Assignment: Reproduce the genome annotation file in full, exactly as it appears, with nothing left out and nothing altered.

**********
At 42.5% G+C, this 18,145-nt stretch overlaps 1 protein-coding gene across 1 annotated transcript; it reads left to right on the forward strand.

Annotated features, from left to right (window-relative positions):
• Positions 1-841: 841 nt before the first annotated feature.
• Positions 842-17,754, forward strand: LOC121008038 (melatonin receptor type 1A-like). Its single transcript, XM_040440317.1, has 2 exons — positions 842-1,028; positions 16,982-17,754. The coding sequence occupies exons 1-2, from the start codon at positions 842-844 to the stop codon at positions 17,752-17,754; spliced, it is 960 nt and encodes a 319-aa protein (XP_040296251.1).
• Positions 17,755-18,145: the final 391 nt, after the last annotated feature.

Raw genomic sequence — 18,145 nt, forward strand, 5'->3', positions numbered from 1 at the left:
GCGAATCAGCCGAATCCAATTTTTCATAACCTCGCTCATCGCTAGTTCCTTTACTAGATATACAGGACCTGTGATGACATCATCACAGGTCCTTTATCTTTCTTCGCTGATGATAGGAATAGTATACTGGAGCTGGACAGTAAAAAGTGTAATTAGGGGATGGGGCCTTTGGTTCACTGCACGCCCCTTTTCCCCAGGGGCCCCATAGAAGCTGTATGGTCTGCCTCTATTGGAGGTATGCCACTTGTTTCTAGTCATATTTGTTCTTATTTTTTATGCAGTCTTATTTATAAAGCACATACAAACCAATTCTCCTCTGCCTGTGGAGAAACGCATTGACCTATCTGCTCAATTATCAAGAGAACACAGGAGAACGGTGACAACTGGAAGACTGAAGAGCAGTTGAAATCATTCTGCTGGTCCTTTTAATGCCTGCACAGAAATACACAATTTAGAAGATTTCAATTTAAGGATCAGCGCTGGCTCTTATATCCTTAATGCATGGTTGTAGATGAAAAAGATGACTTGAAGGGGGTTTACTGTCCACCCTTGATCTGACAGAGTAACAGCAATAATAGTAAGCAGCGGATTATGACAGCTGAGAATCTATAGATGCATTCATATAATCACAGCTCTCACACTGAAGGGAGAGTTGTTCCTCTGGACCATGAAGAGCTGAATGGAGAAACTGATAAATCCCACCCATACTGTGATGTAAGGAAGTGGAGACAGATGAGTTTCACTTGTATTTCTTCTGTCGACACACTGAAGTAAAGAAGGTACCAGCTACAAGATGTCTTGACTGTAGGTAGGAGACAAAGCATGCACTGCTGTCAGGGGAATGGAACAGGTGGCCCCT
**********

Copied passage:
At 42.5% G+C, this 18,145-nt stretch overlaps 1 protein-coding gene across 1 annotated transcript; it reads left to right on the forward strand.

Annotated features, from left to right (window-relative positions):
• Positions 1-841: 841 nt before the first annotated feature.
• Positions 842-17,754, forward strand: LOC121008038 (melatonin receptor type 1A-like). Its single transcript, XM_040440317.1, has 2 exons — positions 842-1,028; positions 16,982-17,754. The coding sequence occupies exons 1-2, from the start codon at positions 842-844 to the stop codon at positions 17,752-17,754; spliced, it is 960 nt and encodes a 319-aa protein (XP_040296251.1).
• Positions 17,755-18,145: the final 391 nt, after the last annotated feature.

Raw genomic sequence — 18,145 nt, forward strand, 5'->3', positions numbered from 1 at the left:
GCGAATCAGCCGAATCCAATTTTTCATAACCTCGCTCATCGCTAGTTCCTTTACTAGATATACAGGACCTGTGATGACATCATCACAGGTCCTTTATCTTTCTTCGCTGATGATAGGAATAGTATACTGGAGCTGGACAGTAAAAAGTGTAATTAGGGGATGGGGCCTTTGGTTCACTGCACGCCCCTTTTCCCCAGGGGCCCCATAGAAGCTGTATGGTCTGCCTCTATTGGAGGTATGCCACTTGTTTCTAGTCATATTTGTTCTTATTTTTTATGCAGTCTTATTTATAAAGCACATACAAACCAATTCTCCTCTGCCTGTGGAGAAACGCATTGACCTATCTGCTCAATTATCAAGAGAACACAGGAGAACGGTGACAACTGGAAGACTGAAGAGCAGTTGAAATCATTCTGCTGGTCCTTTTAATGCCTGCACAGAAATACACAATTTAGAAGATTTCAATTTAAGGATCAGCGCTGGCTCTTATATCCTTAATGCATGGTTGTAGATGAAAAAGATGACTTGAAGGGGGTTTACTGTCCACCCTTGATCTGACAGAGTAACAGCAATAATAGTAAGCAGCGGATTATGACAGCTGAGAATCTATAGATGCATTCATATAATCACAGCTCTCACACTGAAGGGAGAGTTGTTCCTCTGGACCATGAAGAGCTGAATGGAGAAACTGATAAATCCCACCCATACTGTGATGTAAGGAAGTGGAGACAGATGAGTTTCACTTGTATTTCTTCTGTCGACACACTGAAGTAAAGAAGGTACCAGCTACAAGATGTCTTGACTGTAGGTAGGAGACAAAGCATGCACTGCTGTCAGGGGAATGGAACAGGTGGCCCCT